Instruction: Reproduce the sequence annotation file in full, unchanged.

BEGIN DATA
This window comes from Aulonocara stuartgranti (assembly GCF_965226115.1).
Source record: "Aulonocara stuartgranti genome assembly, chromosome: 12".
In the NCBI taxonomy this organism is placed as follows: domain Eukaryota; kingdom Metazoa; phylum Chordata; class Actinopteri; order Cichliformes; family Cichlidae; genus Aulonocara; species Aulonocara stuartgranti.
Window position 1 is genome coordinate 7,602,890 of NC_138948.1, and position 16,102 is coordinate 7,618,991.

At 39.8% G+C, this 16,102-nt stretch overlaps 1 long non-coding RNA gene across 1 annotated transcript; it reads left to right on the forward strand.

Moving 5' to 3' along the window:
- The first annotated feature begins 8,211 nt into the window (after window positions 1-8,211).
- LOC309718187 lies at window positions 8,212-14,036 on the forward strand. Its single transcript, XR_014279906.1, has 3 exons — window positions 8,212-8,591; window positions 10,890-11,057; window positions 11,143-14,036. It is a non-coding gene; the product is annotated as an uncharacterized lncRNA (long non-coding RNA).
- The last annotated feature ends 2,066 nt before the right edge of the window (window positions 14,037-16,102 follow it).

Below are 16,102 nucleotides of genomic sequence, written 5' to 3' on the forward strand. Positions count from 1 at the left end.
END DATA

This window comes from Aulonocara stuartgranti (assembly GCF_965226115.1).
Source record: "Aulonocara stuartgranti genome assembly, chromosome: 12".
In the NCBI taxonomy this organism is placed as follows: domain Eukaryota; kingdom Metazoa; phylum Chordata; class Actinopteri; order Cichliformes; family Cichlidae; genus Aulonocara; species Aulonocara stuartgranti.
Window position 1 is genome coordinate 7,602,890 of NC_138948.1, and position 16,102 is coordinate 7,618,991.

At 39.8% G+C, this 16,102-nt stretch overlaps 1 long non-coding RNA gene across 1 annotated transcript; it reads left to right on the forward strand.

Moving 5' to 3' along the window:
- The first annotated feature begins 8,211 nt into the window (after window positions 1-8,211).
- LOC309718187 lies at window positions 8,212-14,036 on the forward strand. Its single transcript, XR_014279906.1, has 3 exons — window positions 8,212-8,591; window positions 10,890-11,057; window positions 11,143-14,036. It is a non-coding gene; the product is annotated as an uncharacterized lncRNA (long non-coding RNA).
- The last annotated feature ends 2,066 nt before the right edge of the window (window positions 14,037-16,102 follow it).

Below are 16,102 nucleotides of genomic sequence, written 5' to 3' on the forward strand. Positions count from 1 at the left end.